Buena Vista Social Club Presents Omara Portuondo

November 26, 2015 - Comment

Bearing the trademark of the most successful world music, phenomenon of the era – now certified platinum – comes the solo debut of Cuban singer Omara Protuondo. A key artist in the original Buena Vista sessions, Omara was among the most talked-about discoveries to emerge from the project, and has since – in her touring

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Bearing the trademark of the most successful world music, phenomenon of the era – now certified platinum – comes the solo debut of Cuban singer Omara Protuondo. A key artist in the original Buena Vista sessions, Omara was among the most talked-about discoveries to emerge from the project, and has since – in her touring with Ibrahim Ferrer -established a name for herself as a performer to recon with. On an album noteworthy as the first reunion of the original Buena Vista musicians since the landmark sessions, Omara performs ballads and uptempo numbers with full big band support, by an ensemble studded with master players, including Ibrahim Ferrer, Ruben Gonzalez, Compay Segundo, and Eliades Ochoa. The alluring nostalgia of these romantic numbers, produced in Havana by Nick Gold, captures a lost era of music that has been resurrected by a new generation of music fans.While she came to global prominence as the female singer on the Buena Vista Social Club album and in the film, Omara Portuondo has a career that–like the other participants–stretches back many years. She puts her experience to good use on this record, sounding for all the world like a Cuban Billie Holiday, smoky and quietly tragic, with a history of lost love. The lush arrangements, which often sound transplanted straight from 1950s Havana, frame her voice exquisitely while guests such as Ibrahim Ferrer, Compay Segundo, and Rubén González add their inimitable talents to the mix. Her reading of “The Man I Love” (“El Hombre Que Yo Ame”) is also a microcosm of the disc–slightly jazzy, with a yearning vocal that’s emotive without ever being overwrought. There’s little doubt that Portuondo is a world-class singer, and this is the ideal showcase for her extraordinary talents. –Chris Nickson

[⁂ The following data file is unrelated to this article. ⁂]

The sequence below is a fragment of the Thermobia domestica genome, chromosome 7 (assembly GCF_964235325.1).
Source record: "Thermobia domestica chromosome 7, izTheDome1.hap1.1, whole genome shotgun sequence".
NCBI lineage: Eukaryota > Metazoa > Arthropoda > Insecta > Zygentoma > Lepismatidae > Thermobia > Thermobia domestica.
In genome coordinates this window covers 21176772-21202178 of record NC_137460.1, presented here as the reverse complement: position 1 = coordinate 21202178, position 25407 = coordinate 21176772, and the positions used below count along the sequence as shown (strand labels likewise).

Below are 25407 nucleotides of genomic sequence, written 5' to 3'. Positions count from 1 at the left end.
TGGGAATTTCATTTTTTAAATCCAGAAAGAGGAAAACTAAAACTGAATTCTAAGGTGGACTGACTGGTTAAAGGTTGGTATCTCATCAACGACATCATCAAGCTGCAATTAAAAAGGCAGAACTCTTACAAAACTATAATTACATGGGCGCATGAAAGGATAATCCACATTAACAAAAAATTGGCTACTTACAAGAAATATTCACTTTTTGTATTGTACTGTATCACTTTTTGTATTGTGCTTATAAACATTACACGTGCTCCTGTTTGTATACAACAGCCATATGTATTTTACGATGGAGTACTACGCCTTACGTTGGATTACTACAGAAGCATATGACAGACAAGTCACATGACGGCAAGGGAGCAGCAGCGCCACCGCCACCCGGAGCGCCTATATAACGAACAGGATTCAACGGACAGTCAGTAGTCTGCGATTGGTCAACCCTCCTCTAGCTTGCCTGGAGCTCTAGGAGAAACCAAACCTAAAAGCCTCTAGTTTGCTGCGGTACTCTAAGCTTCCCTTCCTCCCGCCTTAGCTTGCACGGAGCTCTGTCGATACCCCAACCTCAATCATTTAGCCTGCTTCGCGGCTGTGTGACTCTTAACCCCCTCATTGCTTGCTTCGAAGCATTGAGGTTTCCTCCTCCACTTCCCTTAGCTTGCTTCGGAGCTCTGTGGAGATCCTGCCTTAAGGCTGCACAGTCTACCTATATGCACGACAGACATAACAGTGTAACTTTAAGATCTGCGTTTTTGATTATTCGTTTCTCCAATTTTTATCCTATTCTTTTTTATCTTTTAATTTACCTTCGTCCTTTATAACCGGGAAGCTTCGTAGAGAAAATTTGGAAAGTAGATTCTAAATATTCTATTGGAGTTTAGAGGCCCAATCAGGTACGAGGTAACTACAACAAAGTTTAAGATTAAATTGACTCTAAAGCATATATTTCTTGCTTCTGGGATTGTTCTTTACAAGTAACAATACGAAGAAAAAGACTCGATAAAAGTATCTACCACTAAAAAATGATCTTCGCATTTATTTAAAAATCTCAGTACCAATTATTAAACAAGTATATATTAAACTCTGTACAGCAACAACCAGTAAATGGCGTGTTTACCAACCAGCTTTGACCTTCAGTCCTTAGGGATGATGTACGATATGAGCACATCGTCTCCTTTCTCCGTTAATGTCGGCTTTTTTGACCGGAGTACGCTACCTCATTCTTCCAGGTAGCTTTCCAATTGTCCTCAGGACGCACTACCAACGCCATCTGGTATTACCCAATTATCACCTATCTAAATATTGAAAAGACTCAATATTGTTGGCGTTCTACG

Comments

M. H. Bayliss says:

Omara Portuondo’s enchanting voice will get you addicted When I watched Buena Vista Social Club, I especially loved the studio recording of “Silencio” with Ibrahim Ferrer and Omara Portuondo and also “Veinte Anos” from the Carnegie Hall concert. When I listened to this CD for the first time, I couldn’t believe just how good Omara Portuondo really sings. In a variety of Cuban styles (Guajira, Bolero, Mambo, Son, …) she sings about lost love. But even though the themes of the songs are similar, the music is always completely…

A Customer says:

worthwhile for the collector of Cuban music For those who are expecting dance music, this is definitely not your CD. The Billie Holiday comparision is apt in some ways: this is melancholy music, not your high charged son montuno or salsa. If you are looking for that type of music, go for some of the other BVSC discs. Some of these tracks are incredible — and you don’t have to listen to Ry Cooder’s grating slide on every track. My personal favorite is “no me llores mas.” This disc brougth back memories of one of my…

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